My mum was taken into hospital following a stroke, after being told interim funding had been agreed, I was given a list of care homes and asked to make decision in 2 days as to which home to choose! My mum has no mental capacity and I was unaware of the minefield I was entering into. I felt pressurised into making a decision by the discharge nurse and knew something was not right but being unfamiliar with the processes went along with their wishes after making my feelings clear to her of course. Cut a long story short and my mum was back in the hospital just 9 days later after the rushed discharge …….now I find myself in the same situation again, 6 weeks later being pressurised and upset and scared that my mum is being discharged too early and in an unsafe manner. I wish I had found this website earlier. Great work and hope this helps more people like me navigate this crazy process at one of the most difficult times in their lives

  5. Victoria 2 years ago

    Our local hospital has just informed us that they have fast tracked our father for Continuing Healthcare (CHC) which has been passed. He does not want to go in to a nursing home and has expressed he want to go home for what time he has left. It seems like a minefield trying to sort everything out. They have told us that if he goes home he is only eligible for 3 calls a day, which in effect will leave him on his own for around 20 hours a day, which would do not think is right. We are looking at adding additional care so he has support 24/7, they say he does not need 24/7 care, though that is what he would receive in a nursing home. We have now, after some serious work, that they will provide £650 per week towards care and we can get a full time CQC registered carer in and we can pay the difference in care – around £500 extra per week. If he had not been fast tracked he would have been self funding. Is this correct or do they have to cover the whole amount of care if he wants to be at home. We are so confused and exhausted with the whole procedure and are still not sure if what we are being told is correct, but want to get him home as soon as we can.

  6. Ann Mason 2 years ago

    Following a Multidisciplinary Team meeting at which levels were agreed for the Decision Support Tool we have received notification that we will not qualify for NHS Continuing Healthcare. The Psychological and Emotional Needs section has been changed by the Nurse Assessor from high which we all agreed at the meeting to moderate. Are they able to do this without family, Social worker and Community Psychiatric Nurse input?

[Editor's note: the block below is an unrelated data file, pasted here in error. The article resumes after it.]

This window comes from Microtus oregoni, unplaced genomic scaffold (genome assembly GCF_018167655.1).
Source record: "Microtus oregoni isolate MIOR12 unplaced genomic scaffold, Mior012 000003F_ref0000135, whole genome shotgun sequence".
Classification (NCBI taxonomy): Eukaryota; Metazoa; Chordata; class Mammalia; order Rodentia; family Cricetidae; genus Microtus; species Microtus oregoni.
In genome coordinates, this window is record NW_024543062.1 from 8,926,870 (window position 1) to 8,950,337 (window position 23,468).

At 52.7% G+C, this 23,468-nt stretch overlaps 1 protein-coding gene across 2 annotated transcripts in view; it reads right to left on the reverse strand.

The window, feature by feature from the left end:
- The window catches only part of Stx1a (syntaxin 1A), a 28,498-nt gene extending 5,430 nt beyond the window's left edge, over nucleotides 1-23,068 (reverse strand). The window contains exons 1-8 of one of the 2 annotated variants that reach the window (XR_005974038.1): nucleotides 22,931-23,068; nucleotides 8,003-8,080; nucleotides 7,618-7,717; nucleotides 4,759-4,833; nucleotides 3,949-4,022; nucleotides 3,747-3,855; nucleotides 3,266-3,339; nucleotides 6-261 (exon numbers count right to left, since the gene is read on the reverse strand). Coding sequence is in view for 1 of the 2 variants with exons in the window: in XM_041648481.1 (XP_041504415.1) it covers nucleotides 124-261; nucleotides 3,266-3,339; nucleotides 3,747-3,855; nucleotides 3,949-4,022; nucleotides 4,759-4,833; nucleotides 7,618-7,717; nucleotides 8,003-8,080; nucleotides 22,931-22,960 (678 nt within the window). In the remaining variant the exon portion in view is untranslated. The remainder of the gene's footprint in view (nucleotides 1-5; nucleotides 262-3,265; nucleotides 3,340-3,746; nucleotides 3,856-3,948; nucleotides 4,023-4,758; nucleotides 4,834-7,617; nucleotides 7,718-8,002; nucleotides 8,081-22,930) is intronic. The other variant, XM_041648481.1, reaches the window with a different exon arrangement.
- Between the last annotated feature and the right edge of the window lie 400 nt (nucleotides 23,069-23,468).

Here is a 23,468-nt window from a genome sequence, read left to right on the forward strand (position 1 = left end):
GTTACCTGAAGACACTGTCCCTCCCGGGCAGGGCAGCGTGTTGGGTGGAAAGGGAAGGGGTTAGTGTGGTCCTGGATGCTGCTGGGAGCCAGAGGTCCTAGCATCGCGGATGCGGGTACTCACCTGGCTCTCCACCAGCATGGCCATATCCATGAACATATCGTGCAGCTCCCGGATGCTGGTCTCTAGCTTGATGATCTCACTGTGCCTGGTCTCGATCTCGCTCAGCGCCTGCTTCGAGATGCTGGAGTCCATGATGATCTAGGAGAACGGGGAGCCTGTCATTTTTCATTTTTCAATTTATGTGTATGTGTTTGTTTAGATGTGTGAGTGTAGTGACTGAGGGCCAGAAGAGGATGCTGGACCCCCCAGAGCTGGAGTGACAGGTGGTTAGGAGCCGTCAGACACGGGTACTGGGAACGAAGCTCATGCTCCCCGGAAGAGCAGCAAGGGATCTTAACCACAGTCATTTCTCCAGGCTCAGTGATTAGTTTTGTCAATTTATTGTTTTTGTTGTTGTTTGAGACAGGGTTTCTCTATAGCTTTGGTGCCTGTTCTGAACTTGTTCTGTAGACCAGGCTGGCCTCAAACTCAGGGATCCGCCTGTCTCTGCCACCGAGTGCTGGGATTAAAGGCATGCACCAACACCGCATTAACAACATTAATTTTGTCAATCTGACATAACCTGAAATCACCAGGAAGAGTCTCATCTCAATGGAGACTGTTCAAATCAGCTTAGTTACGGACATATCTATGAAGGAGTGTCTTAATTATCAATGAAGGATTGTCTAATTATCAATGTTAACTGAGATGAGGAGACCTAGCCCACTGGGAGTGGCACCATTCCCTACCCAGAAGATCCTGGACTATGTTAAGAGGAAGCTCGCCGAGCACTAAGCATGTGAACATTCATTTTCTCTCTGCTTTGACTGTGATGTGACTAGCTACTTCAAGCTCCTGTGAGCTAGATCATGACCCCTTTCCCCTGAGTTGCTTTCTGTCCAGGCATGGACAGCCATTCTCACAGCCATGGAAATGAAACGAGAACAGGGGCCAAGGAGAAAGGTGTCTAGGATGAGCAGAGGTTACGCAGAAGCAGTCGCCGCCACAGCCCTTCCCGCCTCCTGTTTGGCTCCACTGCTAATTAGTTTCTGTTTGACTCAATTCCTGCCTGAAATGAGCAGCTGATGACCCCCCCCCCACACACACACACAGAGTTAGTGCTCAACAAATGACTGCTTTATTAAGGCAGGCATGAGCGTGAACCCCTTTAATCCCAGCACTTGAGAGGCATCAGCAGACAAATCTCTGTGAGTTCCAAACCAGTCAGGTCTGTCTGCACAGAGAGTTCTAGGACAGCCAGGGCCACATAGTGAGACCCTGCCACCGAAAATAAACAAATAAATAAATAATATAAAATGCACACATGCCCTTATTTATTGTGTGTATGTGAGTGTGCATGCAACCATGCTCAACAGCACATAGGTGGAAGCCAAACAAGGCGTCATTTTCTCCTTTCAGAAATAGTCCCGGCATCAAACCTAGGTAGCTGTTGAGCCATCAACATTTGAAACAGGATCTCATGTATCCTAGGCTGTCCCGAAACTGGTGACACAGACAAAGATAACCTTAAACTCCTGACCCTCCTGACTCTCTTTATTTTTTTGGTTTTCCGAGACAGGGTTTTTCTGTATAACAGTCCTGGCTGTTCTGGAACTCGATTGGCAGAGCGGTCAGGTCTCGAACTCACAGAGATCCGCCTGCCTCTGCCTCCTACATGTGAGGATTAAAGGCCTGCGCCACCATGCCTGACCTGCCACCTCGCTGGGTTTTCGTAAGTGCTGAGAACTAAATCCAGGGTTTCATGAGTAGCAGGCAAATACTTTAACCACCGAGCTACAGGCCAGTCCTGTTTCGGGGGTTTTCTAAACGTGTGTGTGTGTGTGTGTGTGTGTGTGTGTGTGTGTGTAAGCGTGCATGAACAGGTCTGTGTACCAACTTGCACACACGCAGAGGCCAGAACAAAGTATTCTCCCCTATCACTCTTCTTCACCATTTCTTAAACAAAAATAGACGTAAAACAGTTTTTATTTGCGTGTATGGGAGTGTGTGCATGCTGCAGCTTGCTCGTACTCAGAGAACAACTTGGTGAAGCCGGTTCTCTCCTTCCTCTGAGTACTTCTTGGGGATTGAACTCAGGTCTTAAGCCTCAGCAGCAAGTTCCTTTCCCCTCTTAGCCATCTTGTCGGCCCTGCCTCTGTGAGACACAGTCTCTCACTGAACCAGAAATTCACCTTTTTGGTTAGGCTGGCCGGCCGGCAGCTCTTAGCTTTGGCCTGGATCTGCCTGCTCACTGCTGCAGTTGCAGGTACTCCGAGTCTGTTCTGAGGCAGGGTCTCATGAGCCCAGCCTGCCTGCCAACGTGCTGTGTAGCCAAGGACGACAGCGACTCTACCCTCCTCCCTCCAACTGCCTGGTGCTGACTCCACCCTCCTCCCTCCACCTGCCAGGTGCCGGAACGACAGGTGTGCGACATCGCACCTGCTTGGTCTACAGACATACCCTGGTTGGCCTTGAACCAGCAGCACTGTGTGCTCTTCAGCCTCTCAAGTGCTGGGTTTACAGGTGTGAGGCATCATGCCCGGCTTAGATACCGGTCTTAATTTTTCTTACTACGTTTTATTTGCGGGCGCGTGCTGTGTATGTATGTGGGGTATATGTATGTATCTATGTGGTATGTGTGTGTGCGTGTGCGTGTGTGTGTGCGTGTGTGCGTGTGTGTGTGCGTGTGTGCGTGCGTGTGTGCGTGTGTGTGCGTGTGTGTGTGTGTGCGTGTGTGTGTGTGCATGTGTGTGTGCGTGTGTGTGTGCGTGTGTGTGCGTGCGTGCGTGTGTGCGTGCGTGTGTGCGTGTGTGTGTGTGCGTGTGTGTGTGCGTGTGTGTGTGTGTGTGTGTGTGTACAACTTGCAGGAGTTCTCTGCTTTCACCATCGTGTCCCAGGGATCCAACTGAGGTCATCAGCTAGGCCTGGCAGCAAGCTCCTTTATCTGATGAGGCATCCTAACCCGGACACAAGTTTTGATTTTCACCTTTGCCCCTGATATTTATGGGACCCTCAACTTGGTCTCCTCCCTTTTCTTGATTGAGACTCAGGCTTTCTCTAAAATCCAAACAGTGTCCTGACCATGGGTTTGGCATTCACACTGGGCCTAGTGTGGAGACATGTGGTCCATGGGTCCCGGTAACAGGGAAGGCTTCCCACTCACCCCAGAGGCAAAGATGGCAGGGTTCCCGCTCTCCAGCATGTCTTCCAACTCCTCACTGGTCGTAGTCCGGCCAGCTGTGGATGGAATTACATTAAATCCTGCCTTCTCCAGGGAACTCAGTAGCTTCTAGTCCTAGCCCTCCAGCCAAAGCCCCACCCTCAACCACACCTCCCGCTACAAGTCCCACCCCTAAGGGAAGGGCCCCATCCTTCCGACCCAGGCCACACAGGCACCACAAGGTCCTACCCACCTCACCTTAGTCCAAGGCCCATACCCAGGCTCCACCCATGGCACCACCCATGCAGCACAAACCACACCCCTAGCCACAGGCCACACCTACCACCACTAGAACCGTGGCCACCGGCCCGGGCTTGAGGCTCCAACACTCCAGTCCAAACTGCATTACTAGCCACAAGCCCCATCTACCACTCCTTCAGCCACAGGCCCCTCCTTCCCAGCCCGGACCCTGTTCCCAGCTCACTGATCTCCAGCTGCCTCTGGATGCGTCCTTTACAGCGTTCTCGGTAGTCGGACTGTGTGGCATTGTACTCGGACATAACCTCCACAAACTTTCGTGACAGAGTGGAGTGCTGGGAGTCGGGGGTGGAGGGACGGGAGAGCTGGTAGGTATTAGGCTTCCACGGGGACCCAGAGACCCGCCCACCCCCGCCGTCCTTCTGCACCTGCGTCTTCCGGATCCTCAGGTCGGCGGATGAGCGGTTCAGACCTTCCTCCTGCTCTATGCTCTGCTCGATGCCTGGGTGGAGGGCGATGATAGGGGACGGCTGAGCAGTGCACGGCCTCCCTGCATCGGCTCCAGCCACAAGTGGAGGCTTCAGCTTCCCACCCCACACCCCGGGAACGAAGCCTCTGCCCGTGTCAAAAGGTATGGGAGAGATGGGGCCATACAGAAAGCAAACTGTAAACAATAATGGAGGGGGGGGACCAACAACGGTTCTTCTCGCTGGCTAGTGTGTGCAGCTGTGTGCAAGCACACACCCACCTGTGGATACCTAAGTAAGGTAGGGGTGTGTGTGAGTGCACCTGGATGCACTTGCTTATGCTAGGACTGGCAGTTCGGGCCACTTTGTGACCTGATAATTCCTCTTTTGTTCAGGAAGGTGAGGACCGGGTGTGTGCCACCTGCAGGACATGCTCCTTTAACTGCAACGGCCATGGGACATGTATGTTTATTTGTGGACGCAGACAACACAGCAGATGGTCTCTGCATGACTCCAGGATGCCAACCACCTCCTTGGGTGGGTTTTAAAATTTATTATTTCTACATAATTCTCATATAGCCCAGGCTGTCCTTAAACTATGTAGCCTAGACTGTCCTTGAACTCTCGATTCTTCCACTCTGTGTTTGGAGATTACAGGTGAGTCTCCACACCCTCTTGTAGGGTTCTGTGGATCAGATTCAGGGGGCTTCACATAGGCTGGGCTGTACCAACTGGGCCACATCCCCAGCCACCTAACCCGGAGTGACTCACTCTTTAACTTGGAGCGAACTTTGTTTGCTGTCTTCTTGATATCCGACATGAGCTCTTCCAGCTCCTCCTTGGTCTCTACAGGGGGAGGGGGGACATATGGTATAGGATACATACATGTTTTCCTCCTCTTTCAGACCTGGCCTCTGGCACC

• Richard 2 years ago

      No it is tantamount to fraud if it was only up to the nurse assessor why bother involving anyone else; it is a multidisciplinary TEAM decsion. my advice is at any future meetings record it it photograph any meeting notes there and then

  7. Kalyan 2 years ago

    Thank you Angela. This is very helpful. I will look at the document again.

  8. Kalyan Dhar 2 years ago

    I have recently attended Decision Support Tool meeting for my wife. We live in Wales. All these information and practical guidance has helped me to prepare for the meeting. The health board has now agreed for Continuing Healthcare (CHC).
    I understand that if some one is eligible for CHC the NHS (Health Board) pays for the nursing home fees in total. However the nursing home manager mentioned that I have also to pay a top up fee for my wife’s care.
    Has any one faced similar problem? Please can you help me.

    • Angela Sherman 2 years ago

      Kalyan – all the information we publish at Care To Be Different relates to the Continuing Healthcare system in England. Although the broad strategies we talk about on our website and in our books will help you prepare for assessments and reviews, there are also some key differences between the two systems (Wales and England), and it’s vital that you have a look at the National Framework for Wales. In England, once CHC has been awarded, no one should be asked for top up payments.

  9. Ann Mason 2 years ago

    Please can you help me, we have had the Decision Support Tool meeting and the notes were taken on a laptop. We asked if we could have a copy of this before it went to the review meeting and were told we would be sent one. We have been told a decision has been deferred while more evidence is collected,so we asked why we had not received a copy and were told we would not get a copy until a decision is made. Surely this cannot be correct as we have no idea what information has been presented to the review team. Can we insist on getting a copy?

    • Angela Sherman 2 years ago

      Ann – yes, insist on a copy. As you say, you have no idea what information has been presented or what might have been changed. You should have the opportunity to comment on the Decision Support Tool notes.

      • Ann Mason 2 years ago

        Many thanks Angela

  10. Jenny 2 years ago

    As ever, great advice and a real time saver. There is no substitute for familiarity with the relevant documents, and his makes the volume less daunting. Thank you.

    • Angela Sherman 2 years ago

      Thank you for your kind words, Jenny.